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The Honolulu Advertiser
Posted on: Sunday, December 23, 2007

Volunteers bring holiday cheer to Kakaako homeless shelter

Photo galleryPhoto gallery: Christmas at a homeless shelter

By Mike Leidemann
Advertiser Staff Writer

Hawaii news photo - The Honolulu Advertiser

Jill Omori, an assistant professor at the medical school who helped found the outreach project, hands out presents to homeless children at the Next Step shelter.

ANDREW SHIMABUKU | The Honolulu Advertiser

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It was hard to tell who enjoyed the Christmas spirit most last night at the Next Step homeless shelter in Kaka'ako.

Was it the dozens of children who lined up to decorate cookies, eat ice cream and receive donated gifts?

Was it the mothers and fathers who watched appreciatively as the faces of their kids shined with delight?

Or was it the young medical students and a few other volunteers who made it all possible?

In the end, all that mattered was knowing that Christmas aloha was alive and well in a place where it might be needed most.

"If they're happy, I'm happy," said Suzanne Leha, who watched as her three children took part in the second annual party hosted at the shelter by the Homeless Outreach and Medical Education project, an effort launched by the John A. Burns School of Medicine to monitor the health shelter residents.

Throughout the year, the school's students and other volunteers provide weekly clinical services at the shelter, getting to know some of the residents, especially the young ones. The residents get medical care and referrals, and the students get valued practice and insight into public health needs.

Last night's party, though, was a chance for residents and students to share something beyond a professional relationship. It was a chance to get personal.

"It feels a little less like business and a little more like sharing time with friends," said Taryn Park, a first-year medical school student from Mililani who helped solicit and wrap presents for the 2-year-old shelter, which has about 250 residents, nearly one-third of them children.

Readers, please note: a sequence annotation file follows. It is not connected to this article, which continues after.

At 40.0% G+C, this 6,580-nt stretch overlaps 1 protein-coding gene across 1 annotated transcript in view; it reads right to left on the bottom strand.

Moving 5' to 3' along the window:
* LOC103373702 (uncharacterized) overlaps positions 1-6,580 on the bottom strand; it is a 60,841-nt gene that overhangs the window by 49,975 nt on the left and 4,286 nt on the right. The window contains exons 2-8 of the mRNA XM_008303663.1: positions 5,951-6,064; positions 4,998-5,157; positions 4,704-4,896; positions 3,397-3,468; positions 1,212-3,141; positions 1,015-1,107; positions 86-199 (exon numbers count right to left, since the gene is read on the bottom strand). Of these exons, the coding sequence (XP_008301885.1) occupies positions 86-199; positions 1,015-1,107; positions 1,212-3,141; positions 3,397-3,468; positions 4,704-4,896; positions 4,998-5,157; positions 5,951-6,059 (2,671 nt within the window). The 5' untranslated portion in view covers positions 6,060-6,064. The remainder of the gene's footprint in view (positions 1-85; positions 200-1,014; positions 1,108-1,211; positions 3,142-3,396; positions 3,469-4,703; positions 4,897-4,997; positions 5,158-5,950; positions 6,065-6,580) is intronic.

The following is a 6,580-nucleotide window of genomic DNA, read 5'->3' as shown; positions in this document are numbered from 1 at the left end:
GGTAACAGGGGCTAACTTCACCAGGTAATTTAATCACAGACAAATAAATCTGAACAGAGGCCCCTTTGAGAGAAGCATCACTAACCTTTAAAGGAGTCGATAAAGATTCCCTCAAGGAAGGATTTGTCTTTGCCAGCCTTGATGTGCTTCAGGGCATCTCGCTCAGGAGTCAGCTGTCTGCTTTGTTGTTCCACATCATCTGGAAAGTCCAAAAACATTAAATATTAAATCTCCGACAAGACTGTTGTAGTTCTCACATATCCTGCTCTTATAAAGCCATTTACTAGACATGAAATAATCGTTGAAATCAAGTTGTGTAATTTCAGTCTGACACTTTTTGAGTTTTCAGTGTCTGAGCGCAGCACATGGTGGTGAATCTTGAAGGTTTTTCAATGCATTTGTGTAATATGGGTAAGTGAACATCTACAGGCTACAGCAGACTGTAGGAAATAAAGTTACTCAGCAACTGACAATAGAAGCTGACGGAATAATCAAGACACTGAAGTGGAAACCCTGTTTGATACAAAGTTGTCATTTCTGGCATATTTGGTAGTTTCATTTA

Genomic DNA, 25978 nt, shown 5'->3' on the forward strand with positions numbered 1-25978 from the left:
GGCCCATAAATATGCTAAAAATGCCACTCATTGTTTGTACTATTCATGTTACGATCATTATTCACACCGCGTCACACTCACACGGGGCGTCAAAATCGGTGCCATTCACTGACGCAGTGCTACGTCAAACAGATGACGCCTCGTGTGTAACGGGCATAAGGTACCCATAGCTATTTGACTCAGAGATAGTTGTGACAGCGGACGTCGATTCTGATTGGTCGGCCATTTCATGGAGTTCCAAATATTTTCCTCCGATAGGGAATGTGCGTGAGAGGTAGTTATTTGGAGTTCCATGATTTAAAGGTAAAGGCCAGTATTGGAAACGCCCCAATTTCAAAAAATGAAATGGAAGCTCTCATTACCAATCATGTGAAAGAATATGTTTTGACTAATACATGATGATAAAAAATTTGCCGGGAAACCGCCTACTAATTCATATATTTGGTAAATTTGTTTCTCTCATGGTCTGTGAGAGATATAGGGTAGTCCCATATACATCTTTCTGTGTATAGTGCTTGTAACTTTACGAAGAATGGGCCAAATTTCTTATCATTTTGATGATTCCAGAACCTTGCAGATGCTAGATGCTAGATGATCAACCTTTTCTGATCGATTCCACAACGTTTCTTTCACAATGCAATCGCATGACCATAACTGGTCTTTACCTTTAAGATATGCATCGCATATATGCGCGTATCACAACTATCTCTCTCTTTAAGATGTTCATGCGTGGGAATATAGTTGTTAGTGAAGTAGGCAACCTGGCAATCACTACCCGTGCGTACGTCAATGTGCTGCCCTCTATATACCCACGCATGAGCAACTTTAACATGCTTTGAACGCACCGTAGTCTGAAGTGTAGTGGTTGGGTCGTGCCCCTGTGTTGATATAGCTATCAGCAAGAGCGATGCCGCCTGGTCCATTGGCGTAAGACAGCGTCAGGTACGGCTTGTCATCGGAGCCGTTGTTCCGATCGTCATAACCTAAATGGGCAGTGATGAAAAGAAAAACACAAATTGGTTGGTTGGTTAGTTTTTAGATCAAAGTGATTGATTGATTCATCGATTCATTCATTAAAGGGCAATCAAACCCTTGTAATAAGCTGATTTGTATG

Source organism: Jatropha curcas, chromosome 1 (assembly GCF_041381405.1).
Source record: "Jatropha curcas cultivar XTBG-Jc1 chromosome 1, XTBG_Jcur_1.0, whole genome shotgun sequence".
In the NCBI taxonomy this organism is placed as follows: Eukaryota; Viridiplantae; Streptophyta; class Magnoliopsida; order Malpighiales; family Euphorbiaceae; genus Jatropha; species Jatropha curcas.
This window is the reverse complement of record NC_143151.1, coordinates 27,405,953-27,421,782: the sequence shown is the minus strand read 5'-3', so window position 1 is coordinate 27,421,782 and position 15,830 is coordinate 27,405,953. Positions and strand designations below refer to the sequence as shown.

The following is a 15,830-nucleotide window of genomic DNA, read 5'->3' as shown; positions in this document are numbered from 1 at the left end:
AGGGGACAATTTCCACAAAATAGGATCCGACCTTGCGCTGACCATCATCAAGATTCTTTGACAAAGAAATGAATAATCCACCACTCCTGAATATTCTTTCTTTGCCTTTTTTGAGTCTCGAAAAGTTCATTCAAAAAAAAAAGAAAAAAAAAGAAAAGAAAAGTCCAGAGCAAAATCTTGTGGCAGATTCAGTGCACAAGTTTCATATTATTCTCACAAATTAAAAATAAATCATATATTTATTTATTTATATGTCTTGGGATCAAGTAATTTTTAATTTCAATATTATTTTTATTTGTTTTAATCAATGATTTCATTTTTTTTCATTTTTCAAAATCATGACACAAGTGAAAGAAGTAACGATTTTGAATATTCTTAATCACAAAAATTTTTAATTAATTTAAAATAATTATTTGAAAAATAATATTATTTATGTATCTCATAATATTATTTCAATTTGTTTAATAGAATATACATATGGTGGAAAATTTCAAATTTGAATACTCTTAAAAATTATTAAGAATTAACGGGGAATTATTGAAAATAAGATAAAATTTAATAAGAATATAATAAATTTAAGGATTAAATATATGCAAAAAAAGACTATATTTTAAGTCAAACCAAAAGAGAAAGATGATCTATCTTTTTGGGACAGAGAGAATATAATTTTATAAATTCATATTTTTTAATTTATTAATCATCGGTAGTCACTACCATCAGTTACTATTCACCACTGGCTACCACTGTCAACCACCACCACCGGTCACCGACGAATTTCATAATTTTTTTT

Park said coming to the shelter at Christmas helped her appreciate her own comfortable upbringing as well as the special challenges homeless people face at this time of year. "I'm really looking forward to just relaxing with my own family this Christmas," she said.

Like most mothers, Leha said that she wanted to keep all the presents her children receive wrapped until Christmas Day. Her 8-month-old son, Joevan, was still too young to care, but like most kids, her two daughters, Tatiana, 12, and Tiare, 6, wanted to open them now.

So far, Leha was winning. Outside her small cubicle on the concrete floor of a former warehouse building next to Kaka'ako Waterfront Park, Leha has a small Christmas tree with lights; underneath it are several donated gifts, evidence that many people haven't forgotten those less fortunate than themselves.

"It's really amazing," said Frieda Field, an owner of Aloha Signs who went to a going-out-of-business KB Toys store and bought dozens of gifts to bring to the shelter. When she arrived last night, she had no idea that the medical students were already planning a party, but she and family members quickly got into the spirit, parceling out dozens of dolls, games and other toys to children who waited patiently.

"This is the first year I've done something like this," Field said. "My own sons get so many gifts, and I just wanted to do something to help other kids that don't have a lot. Just look at the smiles on those faces and you know it's worth it."

Kisha Beaird, 27, who has been living in the shelter for three months with her 7-year-old son Issiah and her grandmother, Josie Voss, said events like the one last night help boost the spirit of residents.

"It really keeps us going, knowing that people care," said Beaird, who said she is working and going to school, plans to buy her son a bicycle during the after-Christmas sales, and hopes to be out of the shelter by early next year.

Dr. Jill Omori, who helped found the medical's school outreach project, said the students had worked for weeks organizing the event, which included Christmas caroling and was topped off with an ice cream sundae bar.

"Sometimes, we just forget how hard it is for the people who are here, especially around the holidays," Omori said. "We just wanted to do something a little extra for them."

Reach Mike Leidemann at mleidemann@honoluluadvertiser.com.

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